Fired library director speaks up at public hearing



Brattleboro Reformer

BELLOWS FALLS -- The director recently fired by the Rockingham Public Library Board of Trustees said a negative report from the board’s Corrective Action Plan Committee appeared to set up a reason to terminate her.

Célina Houlné was let go as library director by the facility’s board of trustees on Wednesday, Sept. 19, and nearly 50 people packed the Rockingham Town Hall Lower Theatre on Thursday for a public hearing as part of Houlné’s appeal of her termination. Houlné’s attorney, Richard Bowen, was tasked with making the case for his client in front of the nine trustees.

The meeting was adjourned at around 10:15 p.m. and it is tentatively scheduled to resume at 7 p.m. next Thursday Oct. 17.

After the hearing started, Houlné gave a statement to the trustees at roughly 7:20 p.m. She thanked them for the opportunity to address the board but said it was unfortunate Thursday evening provided the first chance for her to defend herself throughout the entire termination process. She also criticized the Corrective Action Plan (CAP) as being "unfocused, confusing, contradictory, accusatory and seemed designed to provide the excuse to fire me instead of providing guidance to correct a perceived weakness." The topic of Houlné’s firing is perhaps the hottest with local library supporters, who have recently been at odds with the library trustees for their controversial decision in May to close the library so a full renovation could be completed. Some also believe certain trustees had an agenda that included getting rid of Houlne.

Trustee Chairwoman Janice Mitchell-Love has repeatedly said there was no ulterior motive for firing Houlné and her termination was based on an evaluation by the trustees’ personnel committee. Mitchell-Love, Vice Chairwoman Deborah Wright and members Hope Brissette, Paige Pietrzak and Laura Senes voted to get rid of Houlné while Carolyn Frisa, Pat Fowler and Ray Massucco voted against the motion. Trustee David Buckley was unable to attend that meeting.

Houlné said the evaluation was "incredibly one-sided and fundamentally inaccurate" and expressed her dismay over never being able to respond to it. She also addressed what she called misconceptions and misrepresentations.

Houlné told trustees the rumors that once circulated about her -- including one that she had an improper relationship with a board member and another that she secretly gave herself a pay raise -- are false. In regards to the supposed inappropriate hike in pay, she said all staff members got a 3 percent raise that was built into the library’s operating budget. She said all staff raises must be, and were, approved by a full board of trustees. "In fact, my actions are completely consistent with past practice and it’s how increases have been given every year," she said.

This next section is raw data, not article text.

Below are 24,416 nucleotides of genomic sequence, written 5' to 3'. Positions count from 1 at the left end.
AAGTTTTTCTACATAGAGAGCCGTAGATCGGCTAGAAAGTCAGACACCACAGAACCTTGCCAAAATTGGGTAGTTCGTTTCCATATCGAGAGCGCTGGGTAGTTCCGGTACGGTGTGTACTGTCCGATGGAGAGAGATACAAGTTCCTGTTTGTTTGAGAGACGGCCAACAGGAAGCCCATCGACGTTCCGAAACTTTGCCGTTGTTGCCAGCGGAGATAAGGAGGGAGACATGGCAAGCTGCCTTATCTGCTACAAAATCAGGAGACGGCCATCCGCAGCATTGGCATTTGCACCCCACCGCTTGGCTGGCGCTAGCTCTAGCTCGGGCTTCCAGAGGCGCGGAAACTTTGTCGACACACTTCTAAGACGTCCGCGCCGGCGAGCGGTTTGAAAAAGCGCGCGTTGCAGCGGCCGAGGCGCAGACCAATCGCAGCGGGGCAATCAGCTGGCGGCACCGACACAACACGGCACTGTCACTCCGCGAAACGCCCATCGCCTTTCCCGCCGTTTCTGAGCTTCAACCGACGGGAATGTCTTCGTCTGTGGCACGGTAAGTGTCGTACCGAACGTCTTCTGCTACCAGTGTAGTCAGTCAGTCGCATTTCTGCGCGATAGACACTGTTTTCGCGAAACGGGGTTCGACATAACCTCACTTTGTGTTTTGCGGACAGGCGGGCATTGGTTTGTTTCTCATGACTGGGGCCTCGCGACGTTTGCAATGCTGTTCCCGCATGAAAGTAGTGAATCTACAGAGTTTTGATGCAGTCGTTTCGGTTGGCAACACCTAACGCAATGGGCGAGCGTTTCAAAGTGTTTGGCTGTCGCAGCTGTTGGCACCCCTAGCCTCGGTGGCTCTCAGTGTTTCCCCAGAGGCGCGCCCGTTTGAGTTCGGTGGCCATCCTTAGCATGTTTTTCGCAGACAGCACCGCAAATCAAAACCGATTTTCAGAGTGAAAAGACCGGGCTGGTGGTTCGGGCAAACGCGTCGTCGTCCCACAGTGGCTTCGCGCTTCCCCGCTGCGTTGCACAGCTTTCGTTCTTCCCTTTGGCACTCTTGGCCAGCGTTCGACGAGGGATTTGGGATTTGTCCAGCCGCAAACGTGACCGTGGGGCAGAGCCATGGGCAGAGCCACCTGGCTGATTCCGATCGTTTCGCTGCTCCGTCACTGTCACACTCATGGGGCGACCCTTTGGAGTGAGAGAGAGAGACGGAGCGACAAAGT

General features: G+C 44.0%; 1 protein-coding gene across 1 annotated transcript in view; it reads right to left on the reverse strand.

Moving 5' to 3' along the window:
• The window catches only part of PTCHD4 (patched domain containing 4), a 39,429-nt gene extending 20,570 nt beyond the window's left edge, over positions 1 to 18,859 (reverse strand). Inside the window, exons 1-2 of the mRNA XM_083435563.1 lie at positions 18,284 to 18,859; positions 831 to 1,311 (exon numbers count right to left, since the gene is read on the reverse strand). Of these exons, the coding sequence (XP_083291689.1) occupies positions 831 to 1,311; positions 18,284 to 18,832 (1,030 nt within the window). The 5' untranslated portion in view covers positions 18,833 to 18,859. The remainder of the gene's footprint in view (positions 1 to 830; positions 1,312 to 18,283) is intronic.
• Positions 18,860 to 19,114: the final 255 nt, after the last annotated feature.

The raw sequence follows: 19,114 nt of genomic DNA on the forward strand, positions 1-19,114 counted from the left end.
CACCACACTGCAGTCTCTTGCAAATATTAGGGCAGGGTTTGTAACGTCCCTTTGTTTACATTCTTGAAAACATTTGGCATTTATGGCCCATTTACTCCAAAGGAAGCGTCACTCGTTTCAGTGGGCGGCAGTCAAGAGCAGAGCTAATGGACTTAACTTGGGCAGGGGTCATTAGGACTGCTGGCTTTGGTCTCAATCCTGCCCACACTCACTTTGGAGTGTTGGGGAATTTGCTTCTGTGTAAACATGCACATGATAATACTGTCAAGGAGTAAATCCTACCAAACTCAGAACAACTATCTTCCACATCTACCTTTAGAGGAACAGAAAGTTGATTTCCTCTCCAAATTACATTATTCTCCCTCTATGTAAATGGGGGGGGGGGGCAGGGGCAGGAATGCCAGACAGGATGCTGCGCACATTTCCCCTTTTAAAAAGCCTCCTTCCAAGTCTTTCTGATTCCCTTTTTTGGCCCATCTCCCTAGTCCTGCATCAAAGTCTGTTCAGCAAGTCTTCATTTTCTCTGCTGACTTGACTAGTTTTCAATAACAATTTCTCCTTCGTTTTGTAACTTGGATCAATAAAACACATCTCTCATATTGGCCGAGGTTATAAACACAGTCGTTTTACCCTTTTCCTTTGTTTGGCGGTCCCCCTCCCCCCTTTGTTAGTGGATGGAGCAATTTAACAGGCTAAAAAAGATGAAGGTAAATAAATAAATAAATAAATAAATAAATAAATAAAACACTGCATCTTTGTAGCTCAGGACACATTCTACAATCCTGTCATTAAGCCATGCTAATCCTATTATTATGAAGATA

She also noted some of her accomplishments, including revitalizing the Friends of the Rockingham Library and addressing problems with the library’s facility. She said the library used to utilize money from a savings account in order to stay afloat but now runs on a balanced budget due to her leadership.

Following Houlné’s statement, former Trustee Deb Wetzel was called as a witness and said she had always been pleased with Houlné’s performance as library director. She told Bowen she would give Houlné a 100 percent mark if she were to evaluate her.

Youth Services Library Samantha Haskell and part-time library assistant Mary Van Havtesveldt spoke to Houlné’s professionalism and ability as a library director. Both said the staff has had to pick up a lot of slack following Houlné’s termination. Both said Houlné was an outstanding director and they were unclear why she was fired.

Library Trustee Deborah Wright was called to testify and Bowen grilled her on her evaluation of Houlné. The two went down the list of aspects each trustee evaluated and Wright revealed she often graded Houlné’s performance as "good" or "very good."

She said a large reason behind Houlné’s termination was insubordination. She elaborated by saying Houlné often didn’t reply to e-mails and rarely got information to the trustees in a timely fashion.

Due to the late hour, the meeting was adjourned at about 10:15 p.m., and will continue next week.


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